Written by Paul Penner Tuesday, 22 March 2011 14:27
Springtime in Minnesota is not much different than springtime in Kansas, is it? Birds are returning to their nesting grounds, days are getting longer and people are emerging from their homes, dressed in clothing more fitting for triple-digit temperatures.
Unless one ignores the copious mounds of snow remaining in central and northern Minnesota while streams and rivers are flowing out of their banks, spring is still spring, regardless of our relative position on this planet.
This is Grace and Lucia’s first springtime experience in their life. They do not comprehend the significance of it at all. Perhaps if they had an adult’s perspective, especially after having experienced 60 years’ worth of springtime events, not to mention aware that one of these years may be the last, perhaps they would understand the significance as much as we do.
They focus on the “here and now.” Their experiences relate to food availability, physical comfort and their close proximity to mommy and daddy. They engage their surroundings with predictable actions. They “see, touch and taste” objects that appear interesting and worth further exploration.
Individual differences, though slight, reveal each twin’s unique personality. Lucia is more expressive and inquisitive. Grace is the deep thinker, generally waiting to speak her mind until later.
Each twin expresses concern for the other, especially when one is in another room and can hear the other's cry. They also express a normal fear of new things and new people. “Stranger danger” best describes this condition.
One of the great rewards the parents receive is watching Grace and Lucia increasing their mental and physical presence. Their ability to see things with greater clarity improves with each passing day. They discover their voice while making sounds other than crying as a response from hunger or discomfort. Words or terms of endearment may not be far away in the future.
At an early age, they learn to manipulate their crying sounds to get what they want. One of them—I forget which one—was crying loudly and forcefully, whereupon her mother picked her up and began walking towards the kitchen. Immediately, the child stopped crying and her facial expression changed into a happy face, making happy sounds, as if she were saying, “Hey! It worked! I got what I wanted! Mommy picked me up!”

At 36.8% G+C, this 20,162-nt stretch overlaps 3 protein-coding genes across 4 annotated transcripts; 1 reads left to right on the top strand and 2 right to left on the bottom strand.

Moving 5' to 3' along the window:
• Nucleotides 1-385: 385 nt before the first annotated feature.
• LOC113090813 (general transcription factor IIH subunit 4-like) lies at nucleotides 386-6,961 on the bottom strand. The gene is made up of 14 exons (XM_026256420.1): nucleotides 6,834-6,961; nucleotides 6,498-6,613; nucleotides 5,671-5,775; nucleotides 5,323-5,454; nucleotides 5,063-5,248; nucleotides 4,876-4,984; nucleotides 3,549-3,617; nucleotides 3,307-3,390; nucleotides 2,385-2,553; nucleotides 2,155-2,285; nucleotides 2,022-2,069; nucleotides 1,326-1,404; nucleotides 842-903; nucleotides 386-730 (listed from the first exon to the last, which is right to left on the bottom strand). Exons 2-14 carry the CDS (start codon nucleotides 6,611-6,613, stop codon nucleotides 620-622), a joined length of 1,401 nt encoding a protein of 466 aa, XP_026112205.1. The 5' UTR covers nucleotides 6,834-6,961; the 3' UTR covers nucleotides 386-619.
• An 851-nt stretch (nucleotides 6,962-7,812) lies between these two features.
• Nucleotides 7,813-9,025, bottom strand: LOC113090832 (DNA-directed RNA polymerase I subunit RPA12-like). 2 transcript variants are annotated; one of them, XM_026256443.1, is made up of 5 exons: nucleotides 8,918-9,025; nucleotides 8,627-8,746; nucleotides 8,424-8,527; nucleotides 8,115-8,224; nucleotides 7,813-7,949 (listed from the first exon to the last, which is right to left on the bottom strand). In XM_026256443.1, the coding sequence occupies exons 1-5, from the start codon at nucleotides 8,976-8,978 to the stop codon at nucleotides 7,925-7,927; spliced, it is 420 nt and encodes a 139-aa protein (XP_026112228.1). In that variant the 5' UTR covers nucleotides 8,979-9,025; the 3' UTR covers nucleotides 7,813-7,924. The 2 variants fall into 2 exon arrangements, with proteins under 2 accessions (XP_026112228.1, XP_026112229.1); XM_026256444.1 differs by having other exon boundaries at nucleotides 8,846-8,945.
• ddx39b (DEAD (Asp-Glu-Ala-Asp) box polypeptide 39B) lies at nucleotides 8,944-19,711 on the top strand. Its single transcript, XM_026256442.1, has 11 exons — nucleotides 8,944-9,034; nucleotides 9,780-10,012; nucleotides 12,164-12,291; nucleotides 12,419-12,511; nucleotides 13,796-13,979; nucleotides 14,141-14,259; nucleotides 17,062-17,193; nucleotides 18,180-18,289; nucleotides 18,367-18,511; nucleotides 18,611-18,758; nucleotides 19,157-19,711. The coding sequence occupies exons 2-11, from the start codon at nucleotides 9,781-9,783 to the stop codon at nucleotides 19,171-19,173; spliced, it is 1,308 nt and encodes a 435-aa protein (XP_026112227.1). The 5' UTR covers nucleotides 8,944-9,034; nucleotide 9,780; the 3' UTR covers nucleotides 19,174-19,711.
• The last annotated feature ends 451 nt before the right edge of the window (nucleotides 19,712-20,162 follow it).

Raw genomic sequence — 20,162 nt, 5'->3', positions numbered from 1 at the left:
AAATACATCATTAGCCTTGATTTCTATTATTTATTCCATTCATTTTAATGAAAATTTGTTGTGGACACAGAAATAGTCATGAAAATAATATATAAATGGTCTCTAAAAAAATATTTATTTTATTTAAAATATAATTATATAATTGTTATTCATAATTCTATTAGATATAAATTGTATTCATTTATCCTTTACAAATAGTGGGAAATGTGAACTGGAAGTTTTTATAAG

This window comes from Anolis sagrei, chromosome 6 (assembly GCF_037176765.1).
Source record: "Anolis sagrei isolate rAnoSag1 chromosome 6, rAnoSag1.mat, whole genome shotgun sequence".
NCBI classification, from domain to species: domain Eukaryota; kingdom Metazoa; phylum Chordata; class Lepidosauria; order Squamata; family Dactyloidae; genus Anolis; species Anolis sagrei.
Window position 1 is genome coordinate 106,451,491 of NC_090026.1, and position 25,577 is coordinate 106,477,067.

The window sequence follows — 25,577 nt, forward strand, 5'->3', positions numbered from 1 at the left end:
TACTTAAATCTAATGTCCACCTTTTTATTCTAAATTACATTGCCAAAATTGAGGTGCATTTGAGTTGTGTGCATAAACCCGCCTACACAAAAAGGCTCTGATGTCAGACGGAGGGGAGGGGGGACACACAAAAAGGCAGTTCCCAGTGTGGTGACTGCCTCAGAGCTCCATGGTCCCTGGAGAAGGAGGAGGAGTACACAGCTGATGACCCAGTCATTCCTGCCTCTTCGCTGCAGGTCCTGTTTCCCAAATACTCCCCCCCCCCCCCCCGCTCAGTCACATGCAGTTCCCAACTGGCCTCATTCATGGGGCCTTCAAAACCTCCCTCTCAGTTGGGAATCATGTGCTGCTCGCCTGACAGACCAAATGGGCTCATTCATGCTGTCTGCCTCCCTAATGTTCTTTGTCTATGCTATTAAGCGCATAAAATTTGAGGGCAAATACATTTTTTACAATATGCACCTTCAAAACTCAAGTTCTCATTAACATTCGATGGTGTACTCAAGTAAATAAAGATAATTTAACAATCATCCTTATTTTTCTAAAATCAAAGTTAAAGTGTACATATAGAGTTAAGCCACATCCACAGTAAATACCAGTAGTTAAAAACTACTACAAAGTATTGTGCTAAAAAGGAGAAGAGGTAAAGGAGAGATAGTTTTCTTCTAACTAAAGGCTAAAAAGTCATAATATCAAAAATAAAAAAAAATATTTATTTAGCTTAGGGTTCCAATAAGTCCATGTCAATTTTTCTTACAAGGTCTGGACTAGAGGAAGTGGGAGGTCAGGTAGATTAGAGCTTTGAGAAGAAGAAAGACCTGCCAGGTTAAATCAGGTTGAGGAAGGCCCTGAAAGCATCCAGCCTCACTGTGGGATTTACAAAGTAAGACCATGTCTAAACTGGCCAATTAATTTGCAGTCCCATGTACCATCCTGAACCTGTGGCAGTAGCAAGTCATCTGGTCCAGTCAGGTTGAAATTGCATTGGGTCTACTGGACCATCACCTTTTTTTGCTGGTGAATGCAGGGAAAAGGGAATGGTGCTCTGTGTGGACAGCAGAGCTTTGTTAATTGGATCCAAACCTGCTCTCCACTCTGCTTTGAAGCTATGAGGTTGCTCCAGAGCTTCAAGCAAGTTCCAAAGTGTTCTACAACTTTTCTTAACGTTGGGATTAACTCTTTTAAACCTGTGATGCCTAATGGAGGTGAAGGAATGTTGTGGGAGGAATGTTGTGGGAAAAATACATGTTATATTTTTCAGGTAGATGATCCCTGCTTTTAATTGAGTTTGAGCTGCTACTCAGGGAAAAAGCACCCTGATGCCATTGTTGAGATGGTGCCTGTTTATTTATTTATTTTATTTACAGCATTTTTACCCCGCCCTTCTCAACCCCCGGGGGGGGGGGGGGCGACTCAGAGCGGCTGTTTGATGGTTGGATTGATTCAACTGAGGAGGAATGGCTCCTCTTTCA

Can anyone truly say that children are completely innocent? Neither are adults, for that matter, but that’s a topic for another time.
Children, like adults, enjoy music. It does soothe the savage beast and other living things as well. During Christmas, rhythm and blues selections from Pandora radio provided the ambiance for a relaxing mood. In Minnesota, Bach at Bedtime and Beethoven at Bedtime are favorites. I can fall asleep with either melody.
As I write this, with Grace on my lap, while kicking at my laptop, I actually enjoy grandparent duties, regular and unexpected interruptions notwithstanding. Dinner feeding of mashed peas has just concluded and we await the bottle feeding that is on the schedule.
Grace appears content with her chew toy and sitting on my lap. I'm doing fine, adjusting to wordsmithing on the run, as it were.
My mind occasionally wanders to the future. What will these two bundles of life be like in two decades? I’ll be 80 years of age, and they, just entering adult-hood. Will they remember this time we had together? Not at all. Will I remember them? Yes, if I can help it.
Speaking of the motivational aspect of “helping it,” while looking at family photos yesterday, son Ben commented on an unflattering profile of yours truly. “It's your motivational photo,” he says, with a muffled chuckle. “Motivational?” I ask. I don’t receive an answer, but only another chuckle. More chuckles ensue from the gallery section of wife and daughter-in-law.
I know what he means. Who doesn’t? In my defense, I can’t wait to fast forward another 30 years and observe the likeness of his motivational photo.
To do that, I need to do those things necessary to see it. So, reluctantly, I will use my motivational photo to inspire true greatness, not to mention physical fitness.
We (son and I) share a common ancestry and DNA. I have the benefit of the Groening family’s propensity for baldness. His only slightly less so. I was skinny, once upon a time. He still is.
The twins and I share a common bond. We lack a certain amount of hair on top. The similarity ends there, however. My strands of hair look hauntingly similar to the “Whos” in Who-ville: bald on top and disheveled on the sides. Theirs are more like short silky strands, neatly arranged and perfectly covering the entire cranial area.
Our faces are similarly round, thanks to shared DNA. Again, my face shows the wear of many years, good and bad. They are still reflecting low mileage and are angelic and innocent looking. Note that I’ve written “innocent looking.”
I’ve proposed a photo session featuring our similarities and dis-similarities. It could prove to be problematic for me, however. I wouldn’t want something to show up on Facebook in the near future.